Introduction: Read and complete the brochure with students. Tell them now they’ve read about Mexico, they’re going to take a trip to Mexico to celebrate Dia De Los Muertos (Day of the Dead).
Although “Day of the Dead” sounds like it’s about death, it’s actually a celebration of life. Dia de los Muertos is an opportunity to celebrate lives of family and friends who have passed away. Like any other celebration, it’s filled with music, dancing, and decorations. It’s celebrated in Mexico Here are some of the things you might see on Dia de los Muertos:
- The ofrenda: This is a temporary alter with pictures of loved ones who have died, along with objects that belonged to them as a reminder of their lives. Each ofrenda has 4 elements—earth, water, wind, and fire. Water is left in the pitcher so spirits can quench their thirst. Papel picado, traditional, colorful banners represent the wind. Earth is represented by food. Fire is represented by candles. The candles are put in a cross the represent the cardinal directions like a compass, so spirits can find their way.
- Butterflies and Flowers Monarch butterflies usually arrive in Mexico around November 1st. It is believed they hold the spirits of loved ones. Colorful marigolds, called cempasúchil are often placed on ofrendas for loved ones. Those who celebrate Dia de los Muertos believe the colorful marigolds help spirits find the way to their ofrenda.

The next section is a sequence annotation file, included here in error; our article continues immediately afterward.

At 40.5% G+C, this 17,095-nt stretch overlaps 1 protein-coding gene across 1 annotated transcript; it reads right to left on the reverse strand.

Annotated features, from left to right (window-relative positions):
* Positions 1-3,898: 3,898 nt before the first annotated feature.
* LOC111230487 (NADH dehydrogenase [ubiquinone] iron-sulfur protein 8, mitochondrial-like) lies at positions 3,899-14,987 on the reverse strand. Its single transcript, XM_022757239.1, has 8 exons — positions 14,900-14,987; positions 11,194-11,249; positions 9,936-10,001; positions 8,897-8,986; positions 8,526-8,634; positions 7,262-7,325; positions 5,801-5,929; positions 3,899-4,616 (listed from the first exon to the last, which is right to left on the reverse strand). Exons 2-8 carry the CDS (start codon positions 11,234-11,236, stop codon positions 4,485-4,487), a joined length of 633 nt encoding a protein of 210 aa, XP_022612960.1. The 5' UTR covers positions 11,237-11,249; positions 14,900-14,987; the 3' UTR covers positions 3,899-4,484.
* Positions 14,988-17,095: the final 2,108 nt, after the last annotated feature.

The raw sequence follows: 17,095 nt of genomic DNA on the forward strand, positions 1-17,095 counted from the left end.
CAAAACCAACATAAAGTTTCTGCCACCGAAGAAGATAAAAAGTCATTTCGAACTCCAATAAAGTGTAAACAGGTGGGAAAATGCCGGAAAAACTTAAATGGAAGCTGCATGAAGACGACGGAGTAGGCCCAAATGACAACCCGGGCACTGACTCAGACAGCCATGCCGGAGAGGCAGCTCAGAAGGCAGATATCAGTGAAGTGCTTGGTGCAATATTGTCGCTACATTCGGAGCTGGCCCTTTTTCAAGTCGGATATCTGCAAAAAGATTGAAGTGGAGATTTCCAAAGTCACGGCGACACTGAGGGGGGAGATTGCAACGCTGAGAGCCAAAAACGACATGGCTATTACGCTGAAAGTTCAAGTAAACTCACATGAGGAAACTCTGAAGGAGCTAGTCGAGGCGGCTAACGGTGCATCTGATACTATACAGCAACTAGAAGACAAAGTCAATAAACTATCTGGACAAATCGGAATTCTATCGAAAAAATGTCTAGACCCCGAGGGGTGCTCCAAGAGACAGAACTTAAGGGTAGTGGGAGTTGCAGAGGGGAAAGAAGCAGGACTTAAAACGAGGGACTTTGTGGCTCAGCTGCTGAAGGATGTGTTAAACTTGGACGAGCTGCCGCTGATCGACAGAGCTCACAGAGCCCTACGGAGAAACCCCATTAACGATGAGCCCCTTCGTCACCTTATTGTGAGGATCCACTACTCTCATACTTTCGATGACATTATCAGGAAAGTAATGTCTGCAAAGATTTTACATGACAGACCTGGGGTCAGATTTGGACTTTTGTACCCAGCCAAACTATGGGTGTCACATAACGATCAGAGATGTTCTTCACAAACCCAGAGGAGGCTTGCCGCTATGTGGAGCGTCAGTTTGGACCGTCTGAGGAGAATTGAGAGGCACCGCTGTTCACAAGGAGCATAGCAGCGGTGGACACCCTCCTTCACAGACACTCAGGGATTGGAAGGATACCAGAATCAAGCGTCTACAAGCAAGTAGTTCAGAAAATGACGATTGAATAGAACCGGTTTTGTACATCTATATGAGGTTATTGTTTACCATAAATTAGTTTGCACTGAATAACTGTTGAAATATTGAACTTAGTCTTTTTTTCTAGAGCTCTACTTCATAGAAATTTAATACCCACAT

- Calaveritas de azucar, or sugar skulls–along with toys, are left on the altars for children who have passed. The skull is used not as scary symbol but rather as a special reminder of life, which is why they are brightly decorated.
Share pictures of ofrendas with children and point out the four elements along with marigolds and sugar skulls.
Ask students, “What do you use to decorate for a special celebration?” Let students know they’re going to be watching the beginning of the movie “Coco.” Have them pay special attention to the colorful paper banners telling the beginning of the story. These are called papel picado. Papel picado means perforated (cut) paper. These colorful banners are used to decorate buildings and streets for special celebrations in Mexico.
Tell students you’re going to decorate your room with papel picado that they saw in the clip from “Coco.”
- Print out the papel picado templates
- Have students select a design and fold the paper in half down the center.
- Fold a stack of 3-4 pieces of paper inside the template
- Use scissors to cut out the gray areas
- Open pieces of tissue paper and hang around room
Have students share and hang their creations with their classmates. Some follow-up questions you might ask:
- What are some holidays or traditions you celebrate?
- Does papel picado remind you of any decorations you use for celebrations? What special things do you use to decorate for a party?
Why did you choose your design? Does it have a special meaning to you?